Lorenzo’s Italian Restaurant's culinary whizzes craft a menu of family-style Italian fare from traditional and progressive, fusion-inspired recipes. Old World Italy and New Mexico seductively tango like mismatched police partners throughout the grilled chicken fettuccini Alfanso, festooned with sausage and green chili ($14.25 for full order). A dozen dynamite pasta preparations grace the dinner menu, as well as grilled rib-eye steak, served with mushrooms sautéed in merlot and a side of fettuccine alfredo ($23.25). Lunchtime yields a crew of 18 pizzas (starting at $11) to satiate stomachs, and half-portion lobster ravioli ($11.50) with lemon and butter sauce tickles tinier appetites. Lips sip on one of seven Italian sodas ($2.50), supplemented with whipped cream to mimic the experience of drinking a carbonated cloud.
The Lescombes family knows wine. As sixth-generation winemakers, Florent and Emmanuel Lescombes embrace a family legacy that spans decades and three continents. St. Clair Winery currently cultivates 180 acres of grapevines spread across the Pyramid Valley's high desert, land that Florent and Emmanuel's father, H?rve, initially sought out because of the climate's similarity to that of his home in Algeria. The warm, sun-drenched days and relatively cool nights allow clusters of cabernet sauvignon, chardonnay, zinfandel, moscato, and other varietals to fully ripen while maintaining their natural acidity. These grapes are then used to help create more than 70 different wines produced under several labels, including everything from crisp, citrus-tinged whites to lush, silken reds with hints of French or American oak.
But the Lescombes family wasn't content to only share its wines in St. Clair's tasting room, so it also founded a handful of southwestern-inspired bistros that pair them with regionally focused comfort foods. The menus feature dishes such as burgers with flame-roasted hatch chilies and open-faced tuna melts with avocado and cilantro-lime mayo as well as a number of wines available by the flight, glass, bottle, or thimbleful.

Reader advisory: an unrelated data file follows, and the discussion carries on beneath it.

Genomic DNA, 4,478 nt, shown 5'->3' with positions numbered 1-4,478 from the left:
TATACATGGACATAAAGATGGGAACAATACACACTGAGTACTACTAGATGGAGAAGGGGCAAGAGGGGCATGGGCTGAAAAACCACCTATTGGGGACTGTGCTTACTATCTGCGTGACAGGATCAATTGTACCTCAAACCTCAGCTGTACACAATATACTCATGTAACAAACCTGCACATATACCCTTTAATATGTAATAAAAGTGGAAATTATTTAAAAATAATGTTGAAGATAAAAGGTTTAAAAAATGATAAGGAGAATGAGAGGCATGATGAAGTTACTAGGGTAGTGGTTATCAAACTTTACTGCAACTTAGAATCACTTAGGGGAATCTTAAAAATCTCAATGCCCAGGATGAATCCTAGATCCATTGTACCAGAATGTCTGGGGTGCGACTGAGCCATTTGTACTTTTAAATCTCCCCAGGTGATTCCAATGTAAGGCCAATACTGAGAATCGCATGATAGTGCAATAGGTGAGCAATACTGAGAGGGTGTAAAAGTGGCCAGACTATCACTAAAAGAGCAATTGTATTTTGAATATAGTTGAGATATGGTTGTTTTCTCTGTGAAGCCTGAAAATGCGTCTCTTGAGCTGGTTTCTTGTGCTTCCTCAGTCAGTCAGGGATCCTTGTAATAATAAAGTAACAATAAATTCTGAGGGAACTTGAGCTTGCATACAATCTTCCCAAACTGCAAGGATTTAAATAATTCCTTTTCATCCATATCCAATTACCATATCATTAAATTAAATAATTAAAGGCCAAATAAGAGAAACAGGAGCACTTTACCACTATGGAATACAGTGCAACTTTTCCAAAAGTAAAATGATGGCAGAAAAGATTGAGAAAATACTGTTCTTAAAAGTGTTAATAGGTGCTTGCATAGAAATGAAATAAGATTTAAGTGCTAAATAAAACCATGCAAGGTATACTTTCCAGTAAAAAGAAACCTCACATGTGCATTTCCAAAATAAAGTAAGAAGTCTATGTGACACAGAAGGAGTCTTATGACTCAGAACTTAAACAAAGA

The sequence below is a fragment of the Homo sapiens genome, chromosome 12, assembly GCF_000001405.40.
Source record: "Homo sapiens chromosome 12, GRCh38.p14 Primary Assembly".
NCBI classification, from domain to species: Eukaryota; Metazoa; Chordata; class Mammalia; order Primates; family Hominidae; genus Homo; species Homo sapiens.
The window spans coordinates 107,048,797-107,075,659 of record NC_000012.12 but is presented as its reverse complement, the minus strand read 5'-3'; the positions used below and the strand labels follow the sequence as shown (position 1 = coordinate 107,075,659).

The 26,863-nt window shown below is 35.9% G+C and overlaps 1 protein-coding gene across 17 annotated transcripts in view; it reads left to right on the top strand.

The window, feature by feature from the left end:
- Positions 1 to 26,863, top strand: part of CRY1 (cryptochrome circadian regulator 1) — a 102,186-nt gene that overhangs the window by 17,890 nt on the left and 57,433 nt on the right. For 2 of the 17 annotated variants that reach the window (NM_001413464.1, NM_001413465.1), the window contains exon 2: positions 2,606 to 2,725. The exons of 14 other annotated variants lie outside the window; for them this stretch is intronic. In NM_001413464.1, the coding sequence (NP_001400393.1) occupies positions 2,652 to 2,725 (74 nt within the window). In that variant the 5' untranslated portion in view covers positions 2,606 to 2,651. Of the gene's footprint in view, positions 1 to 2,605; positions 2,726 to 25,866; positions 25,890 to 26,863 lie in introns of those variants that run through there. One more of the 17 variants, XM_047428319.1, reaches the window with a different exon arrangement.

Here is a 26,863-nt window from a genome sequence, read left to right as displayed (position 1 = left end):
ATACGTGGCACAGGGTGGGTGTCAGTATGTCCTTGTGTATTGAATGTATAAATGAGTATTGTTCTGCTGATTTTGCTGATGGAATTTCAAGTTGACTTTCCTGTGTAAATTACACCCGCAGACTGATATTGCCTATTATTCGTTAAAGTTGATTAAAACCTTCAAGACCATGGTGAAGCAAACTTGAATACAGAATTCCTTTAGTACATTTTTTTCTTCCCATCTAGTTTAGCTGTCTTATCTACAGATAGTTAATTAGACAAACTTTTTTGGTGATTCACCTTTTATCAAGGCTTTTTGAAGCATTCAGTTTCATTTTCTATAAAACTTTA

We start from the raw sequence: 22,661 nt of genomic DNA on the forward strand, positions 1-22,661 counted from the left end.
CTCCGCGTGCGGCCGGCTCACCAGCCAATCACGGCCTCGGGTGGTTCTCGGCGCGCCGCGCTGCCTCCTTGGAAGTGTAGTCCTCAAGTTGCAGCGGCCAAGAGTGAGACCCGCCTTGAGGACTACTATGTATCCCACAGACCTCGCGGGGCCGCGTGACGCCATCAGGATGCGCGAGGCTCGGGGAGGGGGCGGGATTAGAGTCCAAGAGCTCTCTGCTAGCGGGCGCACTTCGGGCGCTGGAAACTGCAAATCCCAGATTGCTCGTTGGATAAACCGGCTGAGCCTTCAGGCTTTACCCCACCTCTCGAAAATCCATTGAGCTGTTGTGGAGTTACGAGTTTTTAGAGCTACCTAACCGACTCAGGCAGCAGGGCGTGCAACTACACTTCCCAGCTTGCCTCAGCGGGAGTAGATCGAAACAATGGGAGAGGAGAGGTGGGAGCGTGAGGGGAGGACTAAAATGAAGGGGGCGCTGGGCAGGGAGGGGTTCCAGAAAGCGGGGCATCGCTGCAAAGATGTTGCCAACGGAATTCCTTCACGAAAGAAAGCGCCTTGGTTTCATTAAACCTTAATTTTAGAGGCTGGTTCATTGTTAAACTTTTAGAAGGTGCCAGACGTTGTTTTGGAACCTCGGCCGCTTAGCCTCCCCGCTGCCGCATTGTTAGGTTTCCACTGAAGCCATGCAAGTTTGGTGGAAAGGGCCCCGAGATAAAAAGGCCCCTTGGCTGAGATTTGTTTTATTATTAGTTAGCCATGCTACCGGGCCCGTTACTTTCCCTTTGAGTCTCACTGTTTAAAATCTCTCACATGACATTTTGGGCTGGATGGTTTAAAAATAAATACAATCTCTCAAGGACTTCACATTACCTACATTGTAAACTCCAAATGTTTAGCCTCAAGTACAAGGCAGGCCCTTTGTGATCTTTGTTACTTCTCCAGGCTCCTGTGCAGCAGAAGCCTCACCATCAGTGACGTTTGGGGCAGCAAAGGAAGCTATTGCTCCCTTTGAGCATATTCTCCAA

Peek across the counter at the shop's resident chocolatiers, who massage creamy loafs of chocolate on sturdy marble slabs daily. For additional culinary theatrics, feel free to cheer on the expert orchard orderlies as they kettle-dip Granny Smiths into caramel-coated creations. Caramel apples range from the classically simple (starting at $5.25) to The Monster Apple, which is rolled in mixed nuts, layered lovingly in milk or dark chocolate, and drizzled in rich white confection with liberal discretion. For additional brain pampering, strip away the core and go straight for the score with freshly fangled fudges ($13.25 per pound).
Our Texas wines are more than a reflection of our personal dedication to making world-class wines. They represent our culture and desire to share all that means in one of life's finer pleasures. Handcrafted wines with true Texas spirit. Zin Valle - made in the place where the star touches the mountain. Salud!
Hot Dog on a Stick Founder Dave Barham opened his first Hot Dog on a Stick in Santa Monica in 1946, and the company has since burgeoned into an employee-owned franchise that's more than 100 eateries strong and spans 11 states. Best known for a 100% turkey hot dog dunked in corn-bread batter made from Dave's mother's recipe and cooked in soy oil, Hot Dog on a Stick also pioneered the dipping and be-sticking of mild american and spicy jalapeño jack cheese. Smiling employees in red-, white-, and blue-striped uniforms with, as Dave put it, "a splash of lemonade," hand over cherry, lime, sugar-free, or original lemonade that they make fresh every two hours by squeezing Ventura County lemons until they cry.
Last season was a hallmark season at Sunland Park when wagers skyrocketed 32% to nearly $54 million, yielding big returns for equine enthusiasts with an eye for winners. Bet a doll hair or two and watch the global stampede of speed-steeds in Sunland Park’s Simulcast Lounge and throughout the Grandstand and Turf Club areas. Your simulcast program will serve as a papery fountain of horseracing knowledge, helping you make wise wagers and avoiding such foolish bets as taking the long odds on Hägar the Horrible being funny tomorrow. In addition to a $10 betting voucher, you and your fellow Equus ferus caballus admirer can feed on cheeseburgers, soft drinks, and French fries while comparing the goofiest horse rap monikers on your profile sheet.